The Trouble with Tisha B’Av

We’re approaching Tisha B’Av and I’m having a hard time. One of the things that impacts my approach to Judaism is the struggle with faith and identity that I had before. I always held a belief in Gd but the definition of that relationship was a messy ordeal. I don’t believe one can be “without Gd” but I definitely felt like I kept Gd at arms length for a while.

Through a lot of seeking and discovery, I finally made peace with that struggle and it helps to strengthen my intention when I pray. People tell me that I’ve always been here and not to use the word convert because it’s offensive. I don’t know who it offends but it doesn’t offend me. I’m extremely proud of that choice and the truth is – I haven’t always been here. I can understand it from a spiritual perspective.  Judaism was a homecoming, after all.  The only difference is that it wasn’t always my home. I spiritually lived somewhere else and I don’t ever want to forget that. That difference between what was and what is, I feel, only strengthens where I stand now. I’m proudly Jewish and shouting it from the mountain tops. However, just like I wasn’t raised Jewish, I also wasn’t raised with the concept of mourning for a Temple.

One of the things that I love about Judaism is that it is so incredibly personal and communal at the same time. It’s about YOUR actions , YOUR intentions, and the effect they have on you and also – everyone around you. These are your choices and your responsibilities. It is about a person and a people. That concept is something that I’ve been able to apply to so many things ever since this Journey has been underway but it seems to fall short when it comes to mourning the Temple.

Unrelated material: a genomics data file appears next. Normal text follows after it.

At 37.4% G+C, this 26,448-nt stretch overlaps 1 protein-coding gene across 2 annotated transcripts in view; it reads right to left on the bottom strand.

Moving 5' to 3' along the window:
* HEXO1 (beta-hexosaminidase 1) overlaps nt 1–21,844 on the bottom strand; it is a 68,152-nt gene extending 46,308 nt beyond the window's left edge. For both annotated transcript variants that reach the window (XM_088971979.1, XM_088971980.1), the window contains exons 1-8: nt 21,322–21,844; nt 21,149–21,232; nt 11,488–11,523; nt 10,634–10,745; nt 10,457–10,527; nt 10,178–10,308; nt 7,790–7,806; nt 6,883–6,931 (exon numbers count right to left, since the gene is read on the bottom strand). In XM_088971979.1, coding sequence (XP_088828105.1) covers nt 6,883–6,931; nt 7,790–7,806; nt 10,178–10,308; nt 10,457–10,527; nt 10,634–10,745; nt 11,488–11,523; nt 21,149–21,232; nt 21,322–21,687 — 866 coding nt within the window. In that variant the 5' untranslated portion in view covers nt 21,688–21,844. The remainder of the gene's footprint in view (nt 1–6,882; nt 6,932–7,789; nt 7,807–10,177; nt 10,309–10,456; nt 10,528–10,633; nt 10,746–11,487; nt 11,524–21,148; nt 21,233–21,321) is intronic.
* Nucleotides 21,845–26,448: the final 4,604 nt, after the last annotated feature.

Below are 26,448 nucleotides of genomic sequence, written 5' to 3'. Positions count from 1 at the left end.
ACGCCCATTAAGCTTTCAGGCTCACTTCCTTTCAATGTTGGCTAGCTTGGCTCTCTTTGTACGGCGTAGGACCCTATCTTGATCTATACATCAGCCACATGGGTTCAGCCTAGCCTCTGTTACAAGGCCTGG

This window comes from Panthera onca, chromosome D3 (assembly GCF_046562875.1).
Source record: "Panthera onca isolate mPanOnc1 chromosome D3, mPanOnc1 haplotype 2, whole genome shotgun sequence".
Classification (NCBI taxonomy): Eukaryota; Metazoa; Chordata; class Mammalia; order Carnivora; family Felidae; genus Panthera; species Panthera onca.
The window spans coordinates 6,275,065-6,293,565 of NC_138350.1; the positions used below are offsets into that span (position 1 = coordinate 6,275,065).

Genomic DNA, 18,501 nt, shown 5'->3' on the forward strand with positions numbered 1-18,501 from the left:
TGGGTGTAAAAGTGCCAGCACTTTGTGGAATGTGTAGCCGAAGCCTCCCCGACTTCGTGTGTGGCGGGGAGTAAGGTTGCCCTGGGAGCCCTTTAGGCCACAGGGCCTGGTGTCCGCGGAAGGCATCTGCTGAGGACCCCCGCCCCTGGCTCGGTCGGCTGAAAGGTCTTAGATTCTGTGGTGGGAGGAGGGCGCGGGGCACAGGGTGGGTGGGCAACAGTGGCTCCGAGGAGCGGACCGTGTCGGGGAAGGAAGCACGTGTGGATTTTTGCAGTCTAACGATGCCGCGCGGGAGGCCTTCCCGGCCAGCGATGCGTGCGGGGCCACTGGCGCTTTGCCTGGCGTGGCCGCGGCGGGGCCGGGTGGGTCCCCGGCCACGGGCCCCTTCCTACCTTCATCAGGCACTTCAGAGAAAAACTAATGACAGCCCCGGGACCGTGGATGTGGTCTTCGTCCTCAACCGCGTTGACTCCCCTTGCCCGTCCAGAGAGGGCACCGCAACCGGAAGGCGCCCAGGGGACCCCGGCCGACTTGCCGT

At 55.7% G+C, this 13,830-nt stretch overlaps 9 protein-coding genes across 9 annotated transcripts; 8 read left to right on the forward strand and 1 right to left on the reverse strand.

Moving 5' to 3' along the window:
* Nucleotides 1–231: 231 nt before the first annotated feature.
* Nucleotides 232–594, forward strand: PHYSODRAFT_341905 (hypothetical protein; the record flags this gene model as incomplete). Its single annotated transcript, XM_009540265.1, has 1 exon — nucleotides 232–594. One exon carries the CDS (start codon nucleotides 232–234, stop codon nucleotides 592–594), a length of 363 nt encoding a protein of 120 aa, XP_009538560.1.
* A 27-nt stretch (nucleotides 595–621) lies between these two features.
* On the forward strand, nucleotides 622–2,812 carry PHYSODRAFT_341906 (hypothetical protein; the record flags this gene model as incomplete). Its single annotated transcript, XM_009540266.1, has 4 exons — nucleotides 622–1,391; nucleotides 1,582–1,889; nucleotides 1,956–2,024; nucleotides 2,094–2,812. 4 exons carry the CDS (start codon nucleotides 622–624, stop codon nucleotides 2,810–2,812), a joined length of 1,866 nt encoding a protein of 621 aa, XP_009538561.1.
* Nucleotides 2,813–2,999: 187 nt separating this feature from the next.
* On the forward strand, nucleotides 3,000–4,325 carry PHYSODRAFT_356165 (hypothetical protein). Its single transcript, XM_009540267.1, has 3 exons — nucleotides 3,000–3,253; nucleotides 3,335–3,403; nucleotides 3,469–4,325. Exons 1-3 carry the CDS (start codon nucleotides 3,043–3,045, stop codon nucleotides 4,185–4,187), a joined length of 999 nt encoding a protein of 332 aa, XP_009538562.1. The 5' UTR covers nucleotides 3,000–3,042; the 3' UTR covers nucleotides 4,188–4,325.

So as we enter into Tisha B’Av, I’m trying my best to come at it from a perspective that allows me to embrace the time, use it wisely, and honor it properly. I didn’t lose a Temple but my people did. Tragedy didn’t befall me on the 9th of Av but it has landed heavily on my people. While I cannot say that I am in mourning personally, my people are. I know a lot of folks who stand during the mourner’s Kaddish when others have lost someone. I hear a lot about this from all sides but I think it’s beautiful. So on this Tisha B’Av, even though I may struggle to find my place in it, I’ll be beside my people in their mourning. Maybe that, and the struggle that comes with it, is my place in it.

If you fast, may it be an easy one.

L’Shalom,

Joe

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